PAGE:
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While executing a SQL script in production like sensitive database, usually I do the following

BEGIN TRANSACTION

--Declare of test variables
DECLARE @ExpectedAffectedRows INT = 10 -- Manually count this
DECLARE @ActualAffectedRows INT = 0



-- Its a demo code, don't take it seriously ;P
DELETE * FROM SomeTable AS st WHERE st.ColumnA = 'A'
SET @ActualAffectedRows = @ActualAffectedRows + @@ROWCOUNT

UPDATE SomeTable
SET ColumnA = 'A' WHERE ColumnA='B'
SET @ActualAffectedRows = @ActualAffectedRows + @@ROWCOUNT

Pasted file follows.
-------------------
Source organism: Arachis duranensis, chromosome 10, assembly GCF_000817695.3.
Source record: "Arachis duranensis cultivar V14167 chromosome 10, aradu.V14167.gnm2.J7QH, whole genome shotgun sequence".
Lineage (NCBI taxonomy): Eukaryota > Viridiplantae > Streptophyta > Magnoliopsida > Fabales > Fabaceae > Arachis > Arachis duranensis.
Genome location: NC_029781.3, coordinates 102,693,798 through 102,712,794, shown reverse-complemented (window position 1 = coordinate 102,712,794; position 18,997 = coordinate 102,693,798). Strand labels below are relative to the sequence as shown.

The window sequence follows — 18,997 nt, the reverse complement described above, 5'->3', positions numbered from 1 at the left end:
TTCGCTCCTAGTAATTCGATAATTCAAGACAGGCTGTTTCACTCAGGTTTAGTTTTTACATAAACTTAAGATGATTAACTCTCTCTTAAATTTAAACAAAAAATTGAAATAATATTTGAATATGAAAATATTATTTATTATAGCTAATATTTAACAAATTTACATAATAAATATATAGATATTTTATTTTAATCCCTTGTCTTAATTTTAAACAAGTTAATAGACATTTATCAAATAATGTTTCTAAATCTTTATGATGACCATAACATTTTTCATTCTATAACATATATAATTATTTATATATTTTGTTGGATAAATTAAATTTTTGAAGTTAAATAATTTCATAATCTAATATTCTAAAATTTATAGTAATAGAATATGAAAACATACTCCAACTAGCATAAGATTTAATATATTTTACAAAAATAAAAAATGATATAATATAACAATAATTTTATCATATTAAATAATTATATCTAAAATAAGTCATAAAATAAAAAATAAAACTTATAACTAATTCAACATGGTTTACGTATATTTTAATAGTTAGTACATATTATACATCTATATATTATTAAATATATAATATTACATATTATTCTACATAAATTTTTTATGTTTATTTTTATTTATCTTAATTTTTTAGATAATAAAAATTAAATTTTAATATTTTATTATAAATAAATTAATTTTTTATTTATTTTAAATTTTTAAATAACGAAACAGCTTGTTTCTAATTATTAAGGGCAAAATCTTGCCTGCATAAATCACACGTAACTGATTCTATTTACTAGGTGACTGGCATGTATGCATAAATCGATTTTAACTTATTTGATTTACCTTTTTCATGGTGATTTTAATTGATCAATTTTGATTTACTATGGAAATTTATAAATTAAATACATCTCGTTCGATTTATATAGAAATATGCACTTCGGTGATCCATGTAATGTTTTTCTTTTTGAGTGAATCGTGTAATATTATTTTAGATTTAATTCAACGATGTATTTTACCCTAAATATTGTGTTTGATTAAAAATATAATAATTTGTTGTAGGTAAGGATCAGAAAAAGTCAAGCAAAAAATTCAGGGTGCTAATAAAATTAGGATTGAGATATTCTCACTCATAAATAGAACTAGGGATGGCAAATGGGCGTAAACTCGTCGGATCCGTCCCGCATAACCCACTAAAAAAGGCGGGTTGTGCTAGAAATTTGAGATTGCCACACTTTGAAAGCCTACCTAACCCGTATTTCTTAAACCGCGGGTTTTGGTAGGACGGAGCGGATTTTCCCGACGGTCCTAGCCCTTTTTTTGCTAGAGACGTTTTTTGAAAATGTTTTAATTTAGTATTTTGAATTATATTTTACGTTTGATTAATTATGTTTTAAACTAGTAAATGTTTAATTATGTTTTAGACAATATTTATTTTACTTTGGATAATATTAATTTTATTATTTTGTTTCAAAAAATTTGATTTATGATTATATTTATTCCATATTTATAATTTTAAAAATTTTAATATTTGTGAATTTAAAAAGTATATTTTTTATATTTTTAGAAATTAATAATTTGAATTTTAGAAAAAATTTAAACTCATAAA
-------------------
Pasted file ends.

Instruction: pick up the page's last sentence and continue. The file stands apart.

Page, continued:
IF @@ERROR<>0 OR @ActualAffectedRows<>@ExpectedAffectedRows 
BEGIN 
    ROLLBACK 
    SET NOEXEC ON 
END

IF @@TRANCOUNT>0  
BEGIN 
    COMMIT 
END

The thing here, I hard coded the @ExpectedAffectedRows variable manually, counting how many rows will be affected.

Is the process fine or are there other superior processes or best practices to deal with this type of data update/delete things?

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  • 1
    \$\begingroup\$ Are you trying to get away from manually counting the records? \$\endgroup\$ – scsimon Apr 24 '17 at 11:17
  • \$\begingroup\$ I would prefer to run some checks afterwards to make sure no sensitive data is left. Deficits and surpluses in actually affected rows may compensate and still produce the expected number (although this would be sheer coincidence). \$\endgroup\$ – Gert Arnold May 3 '17 at 14:01

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